Schedule intentional down time. Whether you’re taking yourself out to lunch or dinner (without being on your phone), or you’re planning a morning to be lazy and lay around the house, plan it ahead of time, proactively. I like to set aside one day on the weekend for reading time, and by reading time, I’m talking about fiction, not the usual health/educational books I devour during the week. Taking time to remove yourself from the constant GOING will help you find balance in your nervous system.
Stay off social media. This really causes a flare-up of those “I’m not good enough” thoughts. It’s hard to be present and at home in your own body and life, when you’re constantly surrounded by what everyone else’s lives (and bodies) look like. Plus, I don’t know about you, but I feel so much more anxiety when I’m regularly scrolling on Facebook or Instagram. It inspires the opposite of gratitude in me, and causes me to feel unsettled and annoyed, which flows into every aspect of my relationship with myself and others I care about.
Make a nourishing meal at home – and eat it slowly. Food tells your body you’re safe. Period. Rushing through the drive through or mealtime may be a survival necessity at times, but it’s sending powerful messaging to your body. Eating nutrient-poor and quickly consumed foods tells our body we are stressed and that our body isn’t safe. Depriving ourselves of calories (energy) via dieting also sends unsafe messages to the body. Planning for a meal rich with nutrients and colors, food that may take a bit of chopping and prepping, prepares your body for digestion from the moment you start. I’ve found that while I often dread getting those first veggies chopped, once I’m doing it, I find it can take on almost a meditative state for me. Signing up for a meal kit delivery is a great way to provide intentional nourishment. (Note: Green Chef is one of my favorites, and by going here and using the code spark100 you can get $100 off and enjoy free shipping.)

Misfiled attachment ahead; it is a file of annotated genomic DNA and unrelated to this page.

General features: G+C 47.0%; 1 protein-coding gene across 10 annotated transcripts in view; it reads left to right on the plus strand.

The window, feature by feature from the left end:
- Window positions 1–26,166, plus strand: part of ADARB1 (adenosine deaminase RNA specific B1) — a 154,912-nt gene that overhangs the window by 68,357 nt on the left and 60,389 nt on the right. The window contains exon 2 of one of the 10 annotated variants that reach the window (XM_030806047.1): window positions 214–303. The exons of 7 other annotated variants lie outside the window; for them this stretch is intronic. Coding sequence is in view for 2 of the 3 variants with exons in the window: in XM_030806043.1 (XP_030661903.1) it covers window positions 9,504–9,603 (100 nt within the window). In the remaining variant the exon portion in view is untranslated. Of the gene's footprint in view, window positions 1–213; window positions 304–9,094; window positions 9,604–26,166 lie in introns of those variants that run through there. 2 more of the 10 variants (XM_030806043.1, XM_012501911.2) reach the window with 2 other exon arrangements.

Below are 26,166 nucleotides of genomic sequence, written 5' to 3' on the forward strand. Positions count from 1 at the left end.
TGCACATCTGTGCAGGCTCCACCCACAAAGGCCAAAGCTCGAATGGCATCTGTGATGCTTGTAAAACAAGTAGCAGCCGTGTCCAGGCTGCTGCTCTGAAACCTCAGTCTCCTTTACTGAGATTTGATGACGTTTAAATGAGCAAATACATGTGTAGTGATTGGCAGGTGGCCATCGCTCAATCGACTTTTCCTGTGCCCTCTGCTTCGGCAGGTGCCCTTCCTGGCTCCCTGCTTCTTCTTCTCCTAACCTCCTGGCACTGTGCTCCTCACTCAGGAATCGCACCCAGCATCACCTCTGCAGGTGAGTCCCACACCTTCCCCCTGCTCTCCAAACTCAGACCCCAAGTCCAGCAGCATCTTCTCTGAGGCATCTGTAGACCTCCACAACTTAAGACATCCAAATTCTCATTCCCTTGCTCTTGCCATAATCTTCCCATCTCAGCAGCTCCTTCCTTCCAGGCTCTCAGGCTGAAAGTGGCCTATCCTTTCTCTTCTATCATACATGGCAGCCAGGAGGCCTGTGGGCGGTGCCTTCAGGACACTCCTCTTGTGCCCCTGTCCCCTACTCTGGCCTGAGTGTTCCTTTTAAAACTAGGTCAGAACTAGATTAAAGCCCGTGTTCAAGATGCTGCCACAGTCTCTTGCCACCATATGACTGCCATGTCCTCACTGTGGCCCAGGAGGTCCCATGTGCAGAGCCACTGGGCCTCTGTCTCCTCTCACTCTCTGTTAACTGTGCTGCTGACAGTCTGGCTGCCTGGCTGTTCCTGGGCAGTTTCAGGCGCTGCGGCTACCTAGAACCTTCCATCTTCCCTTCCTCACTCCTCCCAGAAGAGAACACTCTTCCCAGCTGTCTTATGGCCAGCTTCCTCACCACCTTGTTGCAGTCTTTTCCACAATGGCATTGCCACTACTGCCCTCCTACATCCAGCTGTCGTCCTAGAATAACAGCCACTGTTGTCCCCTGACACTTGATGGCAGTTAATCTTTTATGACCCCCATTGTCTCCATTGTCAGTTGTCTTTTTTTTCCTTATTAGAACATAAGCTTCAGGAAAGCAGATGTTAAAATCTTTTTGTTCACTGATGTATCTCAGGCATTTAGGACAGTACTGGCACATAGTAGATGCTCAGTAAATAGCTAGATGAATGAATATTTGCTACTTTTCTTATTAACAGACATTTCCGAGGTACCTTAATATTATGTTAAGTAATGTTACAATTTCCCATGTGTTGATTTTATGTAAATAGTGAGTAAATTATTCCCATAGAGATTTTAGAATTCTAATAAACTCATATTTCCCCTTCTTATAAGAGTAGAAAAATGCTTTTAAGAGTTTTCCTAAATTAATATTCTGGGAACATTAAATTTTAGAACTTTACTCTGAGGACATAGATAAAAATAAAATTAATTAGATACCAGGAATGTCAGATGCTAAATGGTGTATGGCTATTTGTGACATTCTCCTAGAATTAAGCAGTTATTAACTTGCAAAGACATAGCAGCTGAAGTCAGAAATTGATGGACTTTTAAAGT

Start re-training your brain to take the negative thoughts captive. Your negative thoughts are toxic, and they send powerful chemical messages through every cell of your body. When you talk negatively to yourself about your life situation, your body, your food choices, the state of the world, etc – you are sending a cascade of stressful messages to your body. Unfortunately, negative thoughts are addictive because they are so familiar to our brains. It’s like Stockholm Syndrome of the mind. It’s important to find tools to break away from those habitual thoughts. Having a regular practice of gratitude, journaling often, practicing mindfulness and meditation, developing mantras or reminding yourself of verses or Scriptural truths are all ways to start retraining your brain away from the the negative. My recent podcast episode with Dr. Caroline Leaf also provides some helpful tools.
Taking time to slow down and be present, in the body you’re in, with whatever state of mind you have, will make a huge impact on your body’s intuitive need to regain homeostasis. It’s okay if you have built up coping mechanisms of constant activity and commitment. Those behaviors were probably really helpful at one point. But over time, your body will likely get worn down and need some new tools for long-term support… tools that will make you more resilient to stressors in the long run.
Your body sends you signals every day. Are you listening?
I have multiple opportunities for one-on-one coaching, as well as group sessions. Message me if you’re struggling. I’m here to listen and support you on your journey to wholeness!